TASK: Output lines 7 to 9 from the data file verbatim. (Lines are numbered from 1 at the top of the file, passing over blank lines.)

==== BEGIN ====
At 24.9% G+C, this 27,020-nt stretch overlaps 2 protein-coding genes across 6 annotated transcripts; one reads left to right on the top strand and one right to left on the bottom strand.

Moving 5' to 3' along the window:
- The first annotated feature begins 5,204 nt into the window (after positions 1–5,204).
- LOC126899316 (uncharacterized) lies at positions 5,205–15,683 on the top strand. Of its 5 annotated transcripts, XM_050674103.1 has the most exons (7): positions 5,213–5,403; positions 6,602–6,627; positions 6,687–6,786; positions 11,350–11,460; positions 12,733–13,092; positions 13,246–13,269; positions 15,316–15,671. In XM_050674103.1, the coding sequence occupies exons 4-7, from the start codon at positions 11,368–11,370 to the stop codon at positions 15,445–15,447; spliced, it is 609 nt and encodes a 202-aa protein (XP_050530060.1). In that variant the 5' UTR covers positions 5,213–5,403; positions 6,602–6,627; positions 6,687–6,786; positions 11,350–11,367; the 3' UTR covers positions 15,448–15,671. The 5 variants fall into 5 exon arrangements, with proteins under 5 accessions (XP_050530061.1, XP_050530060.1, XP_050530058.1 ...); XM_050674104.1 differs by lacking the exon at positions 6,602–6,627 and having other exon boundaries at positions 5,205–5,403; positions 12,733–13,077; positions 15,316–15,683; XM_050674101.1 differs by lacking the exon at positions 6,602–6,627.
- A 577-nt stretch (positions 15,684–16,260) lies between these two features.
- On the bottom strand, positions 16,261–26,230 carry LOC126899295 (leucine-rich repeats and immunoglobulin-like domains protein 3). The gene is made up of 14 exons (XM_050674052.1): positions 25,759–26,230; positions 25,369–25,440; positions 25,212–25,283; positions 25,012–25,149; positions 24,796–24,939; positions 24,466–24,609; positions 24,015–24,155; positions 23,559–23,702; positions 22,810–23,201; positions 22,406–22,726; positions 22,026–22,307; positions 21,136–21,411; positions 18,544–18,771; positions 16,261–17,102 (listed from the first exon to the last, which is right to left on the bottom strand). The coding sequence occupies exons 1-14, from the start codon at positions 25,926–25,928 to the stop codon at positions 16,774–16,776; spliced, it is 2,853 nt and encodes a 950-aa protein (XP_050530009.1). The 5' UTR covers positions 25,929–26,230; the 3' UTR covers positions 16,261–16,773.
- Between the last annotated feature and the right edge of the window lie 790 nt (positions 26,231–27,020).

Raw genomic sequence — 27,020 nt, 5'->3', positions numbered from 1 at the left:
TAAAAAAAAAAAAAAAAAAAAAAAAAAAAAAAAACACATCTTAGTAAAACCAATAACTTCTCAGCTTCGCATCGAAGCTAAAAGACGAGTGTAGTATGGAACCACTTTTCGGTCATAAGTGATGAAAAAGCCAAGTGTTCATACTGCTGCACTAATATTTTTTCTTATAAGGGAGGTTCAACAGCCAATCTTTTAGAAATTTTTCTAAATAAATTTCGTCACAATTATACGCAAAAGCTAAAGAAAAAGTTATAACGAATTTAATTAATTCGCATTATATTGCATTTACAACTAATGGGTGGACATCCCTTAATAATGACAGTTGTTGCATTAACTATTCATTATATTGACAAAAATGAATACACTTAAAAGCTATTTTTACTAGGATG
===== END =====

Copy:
- Between the last annotated feature and the right edge of the window lie 790 nt (positions 26,231–27,020).

Raw genomic sequence — 27,020 nt, 5'->3', positions numbered from 1 at the left:
TAAAAAAAAAAAAAAAAAAAAAAAAAAAAAAAAACACATCTTAGTAAAACCAATAACTTCTCAGCTTCGCATCGAAGCTAAAAGACGAGTGTAGTATGGAACCACTTTTCGGTCATAAGTGATGAAAAAGCCAAGTGTTCATACTGCTGCACTAATATTTTTTCTTATAAGGGAGGTTCAACAGCCAATCTTTTAGAAATTTTTCTAAATAAATTTCGTCACAATTATACGCAAAAGCTAAAGAAAAAGTTATAACGAATTTAATTAATTCGCATTATATTGCATTTACAACTAATGGGTGGACATCCCTTAATAATGACAGTTGTTGCATTAACTATTCATTATATTGACAAAAATGAATACACTTAAAAGCTATTTTTACTAGGATG